- Autores: de Sousa B, Do Rosário VE, Lee PW, Liu CT, Rampao HS, Shaio MF
- Ano de Publicação: 2010
- Journal: Malaria Journal
- Link: http://www.ncbi.nlm.nih.gov/pubmed/?term=Potential+threat+of+malaria+epidemics+in+a+low+transmission+area%2C+as+exemplified+by+S%C3%A3o+Tom%C3%A9+and+Pr%C3%ADncipe
Plasmodium falciparum is the major cause of malaria infection in the island of São Tomé, in the Republic of São Tomé and Príncipe (STP), with an incidence of 40 – 50% before 2004. Since 2004, through the coordination of the Ministry of Health of STP and their Centro Nacional de Endemias (CNE), an integrated malaria control programme has been intensively deployed on the island of São Tomé. Malaria morbidity and mortality decreased by 95% after three years of effective intervention. In the low transmission settings, however, malaria seasonal fluctuation can be a potential problem directly related to epidemics if ongoing control measures are interrupted. Studies on a number of associated factors with malaria epidemics and the measures taken to respond to outbreaks are presented.
The integrated malaria control programme included indoor residual spraying (IRS), long-lasting insecticidal nets (LLINs), intermittent preventive therapy for pregnant women, as well as early diagnosis and prompt treatment with artemisinin-based combination therapy (ACT). Regular implementation of an island-wide IRS programme was carried out yearly in 2004-2007, and enhanced throughout the island in 2009. Malaria incidence and prevalence were estimated based on passive case detection and mass screening, respectively. Slide positivity rates were used for monitoring the beginning of a malaria epidemic or a seasonal peak.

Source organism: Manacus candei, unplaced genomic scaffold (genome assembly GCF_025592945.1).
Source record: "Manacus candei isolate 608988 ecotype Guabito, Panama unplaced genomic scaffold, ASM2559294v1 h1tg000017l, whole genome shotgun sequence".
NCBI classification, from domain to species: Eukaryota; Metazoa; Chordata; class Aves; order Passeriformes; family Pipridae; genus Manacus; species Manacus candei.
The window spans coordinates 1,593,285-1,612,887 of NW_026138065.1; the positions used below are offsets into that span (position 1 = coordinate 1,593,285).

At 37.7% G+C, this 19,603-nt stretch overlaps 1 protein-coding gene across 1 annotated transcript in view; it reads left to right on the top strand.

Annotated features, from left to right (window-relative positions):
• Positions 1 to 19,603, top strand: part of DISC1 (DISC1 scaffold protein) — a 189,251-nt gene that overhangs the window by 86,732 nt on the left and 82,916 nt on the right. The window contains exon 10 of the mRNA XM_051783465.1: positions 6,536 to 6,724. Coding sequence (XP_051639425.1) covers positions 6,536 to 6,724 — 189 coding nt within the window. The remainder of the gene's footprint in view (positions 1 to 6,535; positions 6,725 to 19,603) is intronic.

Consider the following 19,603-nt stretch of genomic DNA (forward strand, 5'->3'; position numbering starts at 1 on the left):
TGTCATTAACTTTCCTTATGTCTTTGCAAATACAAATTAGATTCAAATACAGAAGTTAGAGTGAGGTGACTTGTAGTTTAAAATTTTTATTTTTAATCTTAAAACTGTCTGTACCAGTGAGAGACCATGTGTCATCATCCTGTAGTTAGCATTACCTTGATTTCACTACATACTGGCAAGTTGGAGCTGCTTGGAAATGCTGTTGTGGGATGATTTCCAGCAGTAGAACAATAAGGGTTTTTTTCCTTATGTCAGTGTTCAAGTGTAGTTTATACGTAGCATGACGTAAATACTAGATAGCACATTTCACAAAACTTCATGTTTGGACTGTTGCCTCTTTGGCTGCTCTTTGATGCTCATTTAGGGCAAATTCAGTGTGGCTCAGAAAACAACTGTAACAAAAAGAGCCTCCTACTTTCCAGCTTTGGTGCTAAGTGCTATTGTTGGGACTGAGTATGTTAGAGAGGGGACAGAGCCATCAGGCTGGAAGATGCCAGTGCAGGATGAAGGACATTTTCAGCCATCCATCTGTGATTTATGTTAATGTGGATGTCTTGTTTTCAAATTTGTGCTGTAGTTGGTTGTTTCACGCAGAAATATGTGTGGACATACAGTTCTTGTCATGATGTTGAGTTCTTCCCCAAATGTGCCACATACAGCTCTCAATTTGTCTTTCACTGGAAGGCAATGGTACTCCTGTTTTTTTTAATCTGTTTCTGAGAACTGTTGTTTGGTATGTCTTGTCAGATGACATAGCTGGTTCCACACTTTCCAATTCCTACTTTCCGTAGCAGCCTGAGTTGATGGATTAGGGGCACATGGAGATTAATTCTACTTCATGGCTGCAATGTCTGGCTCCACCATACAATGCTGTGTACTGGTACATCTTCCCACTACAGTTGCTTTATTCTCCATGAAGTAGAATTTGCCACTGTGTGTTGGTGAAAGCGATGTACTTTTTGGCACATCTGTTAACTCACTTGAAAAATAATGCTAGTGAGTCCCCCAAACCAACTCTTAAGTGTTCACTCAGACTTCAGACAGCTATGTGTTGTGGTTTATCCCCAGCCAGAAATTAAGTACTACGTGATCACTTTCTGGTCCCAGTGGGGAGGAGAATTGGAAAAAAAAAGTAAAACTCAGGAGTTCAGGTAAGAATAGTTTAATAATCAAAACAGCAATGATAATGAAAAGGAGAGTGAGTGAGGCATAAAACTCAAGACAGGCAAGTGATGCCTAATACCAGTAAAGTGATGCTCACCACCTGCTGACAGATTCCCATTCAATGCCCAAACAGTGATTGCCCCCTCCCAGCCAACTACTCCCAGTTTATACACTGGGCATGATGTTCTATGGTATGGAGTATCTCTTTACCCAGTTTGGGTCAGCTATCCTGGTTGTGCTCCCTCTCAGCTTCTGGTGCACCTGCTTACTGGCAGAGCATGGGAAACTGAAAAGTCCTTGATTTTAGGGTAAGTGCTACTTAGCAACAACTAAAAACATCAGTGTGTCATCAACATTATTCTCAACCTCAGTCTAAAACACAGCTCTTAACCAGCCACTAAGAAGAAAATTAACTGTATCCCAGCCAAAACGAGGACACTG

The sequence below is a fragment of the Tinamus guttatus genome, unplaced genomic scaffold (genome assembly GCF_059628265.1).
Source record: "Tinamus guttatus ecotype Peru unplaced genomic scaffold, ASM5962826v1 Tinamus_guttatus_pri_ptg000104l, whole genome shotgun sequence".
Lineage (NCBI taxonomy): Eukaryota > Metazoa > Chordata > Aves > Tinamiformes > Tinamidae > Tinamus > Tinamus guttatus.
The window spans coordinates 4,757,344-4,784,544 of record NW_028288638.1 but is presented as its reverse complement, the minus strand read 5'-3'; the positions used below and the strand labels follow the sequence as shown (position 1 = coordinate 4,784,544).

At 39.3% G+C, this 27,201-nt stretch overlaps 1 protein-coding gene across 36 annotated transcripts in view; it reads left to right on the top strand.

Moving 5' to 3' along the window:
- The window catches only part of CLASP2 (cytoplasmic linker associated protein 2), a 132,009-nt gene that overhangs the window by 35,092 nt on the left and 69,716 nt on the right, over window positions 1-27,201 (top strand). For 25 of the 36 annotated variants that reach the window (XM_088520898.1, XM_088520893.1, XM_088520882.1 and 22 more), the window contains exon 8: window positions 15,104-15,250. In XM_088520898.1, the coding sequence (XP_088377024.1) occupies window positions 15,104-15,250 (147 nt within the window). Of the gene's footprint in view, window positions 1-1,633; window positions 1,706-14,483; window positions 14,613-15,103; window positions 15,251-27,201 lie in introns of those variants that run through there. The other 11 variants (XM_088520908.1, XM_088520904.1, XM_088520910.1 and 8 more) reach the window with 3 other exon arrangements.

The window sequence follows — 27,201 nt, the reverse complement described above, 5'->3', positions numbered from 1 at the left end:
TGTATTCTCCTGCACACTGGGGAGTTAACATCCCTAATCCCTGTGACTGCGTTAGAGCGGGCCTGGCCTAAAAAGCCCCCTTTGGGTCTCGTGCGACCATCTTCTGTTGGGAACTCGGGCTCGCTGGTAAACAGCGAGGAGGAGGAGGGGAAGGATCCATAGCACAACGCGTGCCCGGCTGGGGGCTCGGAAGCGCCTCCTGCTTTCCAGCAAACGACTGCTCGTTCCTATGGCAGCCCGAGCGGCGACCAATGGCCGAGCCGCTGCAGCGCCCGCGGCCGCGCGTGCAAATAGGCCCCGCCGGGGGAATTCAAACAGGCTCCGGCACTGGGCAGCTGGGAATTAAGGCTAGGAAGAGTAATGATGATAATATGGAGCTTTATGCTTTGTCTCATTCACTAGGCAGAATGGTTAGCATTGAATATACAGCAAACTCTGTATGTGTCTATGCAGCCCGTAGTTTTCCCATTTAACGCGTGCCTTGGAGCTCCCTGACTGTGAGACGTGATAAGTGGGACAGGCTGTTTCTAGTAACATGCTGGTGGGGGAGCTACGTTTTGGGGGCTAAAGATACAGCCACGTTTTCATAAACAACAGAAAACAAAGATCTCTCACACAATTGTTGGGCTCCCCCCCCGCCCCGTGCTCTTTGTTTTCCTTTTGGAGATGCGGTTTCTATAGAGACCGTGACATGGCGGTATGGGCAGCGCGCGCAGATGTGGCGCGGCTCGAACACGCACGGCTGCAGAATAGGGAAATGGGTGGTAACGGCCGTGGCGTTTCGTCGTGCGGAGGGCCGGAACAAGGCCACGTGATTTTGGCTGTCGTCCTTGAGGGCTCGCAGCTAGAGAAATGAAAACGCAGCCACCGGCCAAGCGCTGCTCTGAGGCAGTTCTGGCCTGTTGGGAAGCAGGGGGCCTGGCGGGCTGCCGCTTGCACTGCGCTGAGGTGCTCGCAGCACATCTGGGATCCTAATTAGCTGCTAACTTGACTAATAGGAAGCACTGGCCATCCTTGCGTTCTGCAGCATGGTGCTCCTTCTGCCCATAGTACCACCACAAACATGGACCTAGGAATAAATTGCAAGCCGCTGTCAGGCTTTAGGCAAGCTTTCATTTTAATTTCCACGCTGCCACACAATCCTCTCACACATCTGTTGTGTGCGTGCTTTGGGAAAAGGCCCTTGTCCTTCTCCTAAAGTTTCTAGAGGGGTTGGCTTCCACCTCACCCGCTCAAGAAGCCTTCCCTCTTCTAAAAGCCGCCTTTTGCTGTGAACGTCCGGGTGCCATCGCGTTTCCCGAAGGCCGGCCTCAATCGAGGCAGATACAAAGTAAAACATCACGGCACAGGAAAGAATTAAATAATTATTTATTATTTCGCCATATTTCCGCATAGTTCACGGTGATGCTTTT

A steep decline of ca. 95% of malaria morbidity and mortality was observed between 2004 and 2008 with use of the combined control methods. Malaria incidence was 2.0%, 1.5%, and 3.0% for 2007, 2008, and 2009, respectively. In April 2008, a cross-sectional country-wide surveillance showed malaria prevalence of 3.5%, of which 95% cases were asymptomatic carriers. Only 50% of asymptomatic carriers were cured with ACT treatment, while 90% of the symptomatic patients were cured by ACT treatment as confirmed with a follow up study. Malaria morbidity increased by three-fold during the first half of 2009 as compared to the same period in 2008. Over this period of six months, severe malaria was also noted in all age groups and malaria mortality increased by two-fold in children less than five years old. After an emergency IRS was deployed, with increased use of LLINs, and an active search of asymptomatic carriers was followed and given complete ACT treatment, malaria incidence decreased to less than 1% in the second half of 2009.
At the initial stage of the integrated malaria control programme, IRS contributed to the visible effect on the rapid reduction of malaria morbidity and mortality, while this programme highlights an urgent demand for the improvement of other measures, particularly promotion of LLINs usage, with close monitoring of asymptomatic carriers and with ACT treatment in malaria transmission hotspots. In addition, both daily reports and a regular active surveillance to prevent malaria outbreaks should be established permanently, so that a fast response to epidemics can be effectively made when necessary.